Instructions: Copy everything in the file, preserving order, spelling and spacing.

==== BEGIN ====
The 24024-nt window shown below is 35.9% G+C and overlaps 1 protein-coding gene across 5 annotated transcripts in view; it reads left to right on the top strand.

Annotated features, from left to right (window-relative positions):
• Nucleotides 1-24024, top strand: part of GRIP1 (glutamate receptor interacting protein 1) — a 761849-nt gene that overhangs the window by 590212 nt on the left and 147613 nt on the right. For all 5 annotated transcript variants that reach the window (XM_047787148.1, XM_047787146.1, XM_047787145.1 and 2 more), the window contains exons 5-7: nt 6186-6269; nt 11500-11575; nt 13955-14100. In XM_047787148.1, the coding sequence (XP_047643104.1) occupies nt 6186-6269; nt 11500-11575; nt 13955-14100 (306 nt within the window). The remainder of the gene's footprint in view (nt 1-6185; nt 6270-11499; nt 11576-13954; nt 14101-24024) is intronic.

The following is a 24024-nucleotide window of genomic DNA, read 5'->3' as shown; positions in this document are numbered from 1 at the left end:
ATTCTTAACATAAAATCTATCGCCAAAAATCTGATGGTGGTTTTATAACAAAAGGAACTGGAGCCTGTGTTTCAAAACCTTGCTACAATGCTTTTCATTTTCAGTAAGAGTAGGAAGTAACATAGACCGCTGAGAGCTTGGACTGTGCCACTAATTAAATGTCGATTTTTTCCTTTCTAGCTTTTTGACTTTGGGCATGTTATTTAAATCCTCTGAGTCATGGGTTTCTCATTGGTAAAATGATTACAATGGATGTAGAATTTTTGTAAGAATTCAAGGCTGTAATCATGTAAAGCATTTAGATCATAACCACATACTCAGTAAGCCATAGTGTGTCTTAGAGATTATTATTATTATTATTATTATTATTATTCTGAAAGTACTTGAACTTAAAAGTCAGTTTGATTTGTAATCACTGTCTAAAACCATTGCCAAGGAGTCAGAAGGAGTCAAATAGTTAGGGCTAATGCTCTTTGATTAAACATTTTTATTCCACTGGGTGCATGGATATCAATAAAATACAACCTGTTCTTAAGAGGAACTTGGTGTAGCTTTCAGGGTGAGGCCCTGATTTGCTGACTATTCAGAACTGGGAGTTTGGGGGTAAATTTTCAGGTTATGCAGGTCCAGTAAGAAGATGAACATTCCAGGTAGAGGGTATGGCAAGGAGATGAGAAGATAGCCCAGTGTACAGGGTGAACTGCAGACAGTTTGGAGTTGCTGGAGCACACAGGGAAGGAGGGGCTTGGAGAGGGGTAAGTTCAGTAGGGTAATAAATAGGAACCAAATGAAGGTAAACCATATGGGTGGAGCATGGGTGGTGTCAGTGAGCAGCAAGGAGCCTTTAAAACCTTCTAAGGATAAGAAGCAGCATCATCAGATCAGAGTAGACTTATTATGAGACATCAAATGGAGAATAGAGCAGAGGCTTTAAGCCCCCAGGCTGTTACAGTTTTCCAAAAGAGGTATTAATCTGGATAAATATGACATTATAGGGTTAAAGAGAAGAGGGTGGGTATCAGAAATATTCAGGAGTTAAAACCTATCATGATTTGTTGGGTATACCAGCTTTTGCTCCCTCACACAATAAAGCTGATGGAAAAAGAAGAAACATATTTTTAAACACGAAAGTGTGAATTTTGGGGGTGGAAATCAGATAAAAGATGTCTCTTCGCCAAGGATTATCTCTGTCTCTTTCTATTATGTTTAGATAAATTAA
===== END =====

The 24024-nt window shown below is 35.9% G+C and overlaps 1 protein-coding gene across 5 annotated transcripts in view; it reads left to right on the top strand.

Annotated features, from left to right (window-relative positions):
• Nucleotides 1-24024, top strand: part of GRIP1 (glutamate receptor interacting protein 1) — a 761849-nt gene that overhangs the window by 590212 nt on the left and 147613 nt on the right. For all 5 annotated transcript variants that reach the window (XM_047787148.1, XM_047787146.1, XM_047787145.1 and 2 more), the window contains exons 5-7: nt 6186-6269; nt 11500-11575; nt 13955-14100. In XM_047787148.1, the coding sequence (XP_047643104.1) occupies nt 6186-6269; nt 11500-11575; nt 13955-14100 (306 nt within the window). The remainder of the gene's footprint in view (nt 1-6185; nt 6270-11499; nt 11576-13954; nt 14101-24024) is intronic.

The following is a 24024-nucleotide window of genomic DNA, read 5'->3' as shown; positions in this document are numbered from 1 at the left end:
ATTCTTAACATAAAATCTATCGCCAAAAATCTGATGGTGGTTTTATAACAAAAGGAACTGGAGCCTGTGTTTCAAAACCTTGCTACAATGCTTTTCATTTTCAGTAAGAGTAGGAAGTAACATAGACCGCTGAGAGCTTGGACTGTGCCACTAATTAAATGTCGATTTTTTCCTTTCTAGCTTTTTGACTTTGGGCATGTTATTTAAATCCTCTGAGTCATGGGTTTCTCATTGGTAAAATGATTACAATGGATGTAGAATTTTTGTAAGAATTCAAGGCTGTAATCATGTAAAGCATTTAGATCATAACCACATACTCAGTAAGCCATAGTGTGTCTTAGAGATTATTATTATTATTATTATTATTATTATTCTGAAAGTACTTGAACTTAAAAGTCAGTTTGATTTGTAATCACTGTCTAAAACCATTGCCAAGGAGTCAGAAGGAGTCAAATAGTTAGGGCTAATGCTCTTTGATTAAACATTTTTATTCCACTGGGTGCATGGATATCAATAAAATACAACCTGTTCTTAAGAGGAACTTGGTGTAGCTTTCAGGGTGAGGCCCTGATTTGCTGACTATTCAGAACTGGGAGTTTGGGGGTAAATTTTCAGGTTATGCAGGTCCAGTAAGAAGATGAACATTCCAGGTAGAGGGTATGGCAAGGAGATGAGAAGATAGCCCAGTGTACAGGGTGAACTGCAGACAGTTTGGAGTTGCTGGAGCACACAGGGAAGGAGGGGCTTGGAGAGGGGTAAGTTCAGTAGGGTAATAAATAGGAACCAAATGAAGGTAAACCATATGGGTGGAGCATGGGTGGTGTCAGTGAGCAGCAAGGAGCCTTTAAAACCTTCTAAGGATAAGAAGCAGCATCATCAGATCAGAGTAGACTTATTATGAGACATCAAATGGAGAATAGAGCAGAGGCTTTAAGCCCCCAGGCTGTTACAGTTTTCCAAAAGAGGTATTAATCTGGATAAATATGACATTATAGGGTTAAAGAGAAGAGGGTGGGTATCAGAAATATTCAGGAGTTAAAACCTATCATGATTTGTTGGGTATACCAGCTTTTGCTCCCTCACACAATAAAGCTGATGGAAAAAGAAGAAACATATTTTTAAACACGAAAGTGTGAATTTTGGGGGTGGAAATCAGATAAAAGATGTCTCTTCGCCAAGGATTATCTCTGTCTCTTTCTATTATGTTTAGATAAATTAA